By Jesse Kornbluth
Published: Feb 7, 2013
“Live Ananda,” by Krishna Das, was nominated for a Grammy in the New Age category.
I would never have predicted this.
But if any American singing Hindu blues were to break through, it would be KD. I’ve written about him before; the back story is here and here. Short version: Kid wants to be a rock star, meets guru, finds everlasting love, devotes his life to singing the names of God, becomes rock star.
Why the names of God? KD explains:
The words of these chants come from a place that's deeper than our hearts and our thoughts, deeper than the mind. And so as we sing them they turn us towards ourselves, into ourselves. They bring us in, and as we offer ourselves into the experience, the experience changes us. These chants have no meaning other than the experience that we have by doing them. They come from the Hindu tradition, but it's not about being a Hindu, or believing anything in advance. It's just about doing it, and experiencing. Nothing to join, you just sit down and sing.
Years ago, Krishna Das recorded a three-day gathering in the Catskills. The form is simple: he sings, then you sing. Like gospel. Sometimes the music seems to want you to go to a place that is bottomless. Sometimes it’s noisy, ecstatic dance music. The unifying element: the absolute commitment of the singer and his community. [To buy the MP3 download from Amazon for $4.45, click here.]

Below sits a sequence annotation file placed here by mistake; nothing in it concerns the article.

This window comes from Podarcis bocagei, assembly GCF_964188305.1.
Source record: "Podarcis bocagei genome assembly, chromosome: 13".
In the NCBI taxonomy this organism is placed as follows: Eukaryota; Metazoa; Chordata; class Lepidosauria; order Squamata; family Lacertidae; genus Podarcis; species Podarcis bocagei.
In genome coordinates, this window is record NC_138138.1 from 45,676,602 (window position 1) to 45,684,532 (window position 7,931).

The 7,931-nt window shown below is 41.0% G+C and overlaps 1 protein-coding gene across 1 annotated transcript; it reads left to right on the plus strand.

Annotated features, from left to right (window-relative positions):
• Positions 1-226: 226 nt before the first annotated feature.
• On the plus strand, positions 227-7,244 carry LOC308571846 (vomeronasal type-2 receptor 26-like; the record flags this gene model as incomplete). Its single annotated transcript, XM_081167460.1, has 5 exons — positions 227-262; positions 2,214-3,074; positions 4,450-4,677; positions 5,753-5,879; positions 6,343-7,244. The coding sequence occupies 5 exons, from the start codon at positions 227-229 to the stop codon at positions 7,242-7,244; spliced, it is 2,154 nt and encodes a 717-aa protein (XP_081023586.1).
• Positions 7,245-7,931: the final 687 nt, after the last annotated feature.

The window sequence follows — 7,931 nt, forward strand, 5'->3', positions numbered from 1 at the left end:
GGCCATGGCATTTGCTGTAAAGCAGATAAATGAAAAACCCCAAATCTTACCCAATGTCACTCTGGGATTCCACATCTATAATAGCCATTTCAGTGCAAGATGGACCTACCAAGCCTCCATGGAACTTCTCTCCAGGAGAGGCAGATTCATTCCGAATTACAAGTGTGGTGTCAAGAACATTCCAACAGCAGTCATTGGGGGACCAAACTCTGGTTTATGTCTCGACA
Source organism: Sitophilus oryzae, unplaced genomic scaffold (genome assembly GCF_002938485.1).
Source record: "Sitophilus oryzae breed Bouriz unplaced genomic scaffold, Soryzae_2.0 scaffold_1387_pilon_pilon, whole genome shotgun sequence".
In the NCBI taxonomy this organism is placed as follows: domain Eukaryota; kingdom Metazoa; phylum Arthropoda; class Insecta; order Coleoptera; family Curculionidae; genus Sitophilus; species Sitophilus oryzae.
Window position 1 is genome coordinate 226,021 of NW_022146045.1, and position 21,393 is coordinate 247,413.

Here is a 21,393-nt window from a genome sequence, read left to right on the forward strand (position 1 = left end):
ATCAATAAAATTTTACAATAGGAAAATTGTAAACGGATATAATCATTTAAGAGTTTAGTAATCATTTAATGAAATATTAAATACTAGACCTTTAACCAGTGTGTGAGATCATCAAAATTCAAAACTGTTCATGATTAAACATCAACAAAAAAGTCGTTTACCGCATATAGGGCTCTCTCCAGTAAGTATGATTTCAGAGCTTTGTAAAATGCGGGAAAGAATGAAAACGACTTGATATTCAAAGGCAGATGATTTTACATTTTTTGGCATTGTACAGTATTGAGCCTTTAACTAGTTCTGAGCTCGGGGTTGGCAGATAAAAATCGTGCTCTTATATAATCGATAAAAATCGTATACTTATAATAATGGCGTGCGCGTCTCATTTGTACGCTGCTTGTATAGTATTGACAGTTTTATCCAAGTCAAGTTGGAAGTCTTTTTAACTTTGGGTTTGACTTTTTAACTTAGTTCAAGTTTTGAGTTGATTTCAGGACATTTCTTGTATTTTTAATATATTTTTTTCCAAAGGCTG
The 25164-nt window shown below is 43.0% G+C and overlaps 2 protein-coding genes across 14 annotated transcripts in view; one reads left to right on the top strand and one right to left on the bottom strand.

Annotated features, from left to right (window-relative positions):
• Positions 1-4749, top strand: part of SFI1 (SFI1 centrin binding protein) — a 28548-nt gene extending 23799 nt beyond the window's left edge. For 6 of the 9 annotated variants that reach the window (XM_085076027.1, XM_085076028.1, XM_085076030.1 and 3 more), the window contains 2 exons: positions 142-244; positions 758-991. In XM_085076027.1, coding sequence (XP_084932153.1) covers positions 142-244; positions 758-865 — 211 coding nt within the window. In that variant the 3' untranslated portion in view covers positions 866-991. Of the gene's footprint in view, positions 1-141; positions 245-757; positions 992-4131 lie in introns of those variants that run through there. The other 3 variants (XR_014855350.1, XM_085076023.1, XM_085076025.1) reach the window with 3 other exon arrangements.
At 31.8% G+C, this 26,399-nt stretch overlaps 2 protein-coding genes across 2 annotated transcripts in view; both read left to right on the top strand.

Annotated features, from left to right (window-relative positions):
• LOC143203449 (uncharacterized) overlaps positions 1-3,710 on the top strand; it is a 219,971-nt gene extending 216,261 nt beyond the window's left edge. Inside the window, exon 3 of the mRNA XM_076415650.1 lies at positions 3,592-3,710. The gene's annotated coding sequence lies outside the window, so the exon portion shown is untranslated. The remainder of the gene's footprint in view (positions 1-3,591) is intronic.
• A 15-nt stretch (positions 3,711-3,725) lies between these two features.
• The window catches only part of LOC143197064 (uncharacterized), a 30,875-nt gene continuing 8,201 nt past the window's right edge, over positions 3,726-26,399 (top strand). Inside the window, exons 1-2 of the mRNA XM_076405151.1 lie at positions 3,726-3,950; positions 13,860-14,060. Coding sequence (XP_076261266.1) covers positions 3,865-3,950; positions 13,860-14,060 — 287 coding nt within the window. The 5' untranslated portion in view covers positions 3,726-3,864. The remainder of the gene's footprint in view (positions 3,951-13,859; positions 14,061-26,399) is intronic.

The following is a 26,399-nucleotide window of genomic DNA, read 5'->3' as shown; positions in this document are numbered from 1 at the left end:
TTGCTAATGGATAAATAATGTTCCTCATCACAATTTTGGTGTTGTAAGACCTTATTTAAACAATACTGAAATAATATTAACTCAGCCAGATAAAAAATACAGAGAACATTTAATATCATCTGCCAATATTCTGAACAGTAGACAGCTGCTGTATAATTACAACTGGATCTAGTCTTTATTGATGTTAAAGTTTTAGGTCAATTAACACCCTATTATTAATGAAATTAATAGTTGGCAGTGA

“Live Ananda” is five songs. In different ways, I take their meaning to be: I bow to the source. I do not know that source, so I bow to the source in me, to my soul. Praise to my teachers, who have loved me and shown me the way to victory over suffering. I give them my love, and then their love flows back to me. I have nothing. I have everything. I want nothing.
In a sentence: These are love songs.
For people like us, do they… matter?
I’ve read that Americans would rather read a book about Heaven than go there. Almost all of the time, I’m at the extreme end of that tendency --- I live in my head. Sometimes I remember to seek a manifestation of a force I dimly perceive but don’t begin to understand. And on those occasions, the kind of music Krishna Das makes feels like… transportation. It’s freaky at first, especially if, behind the mask, you really don’t have a high opinion of yourself, but there are many voices in a Krishna Das event and it doesn’t seem like a big deal to add yours. After a while, it’s like body surfing in gentle waves; all you have to do is stay afloat, the swells do all the work.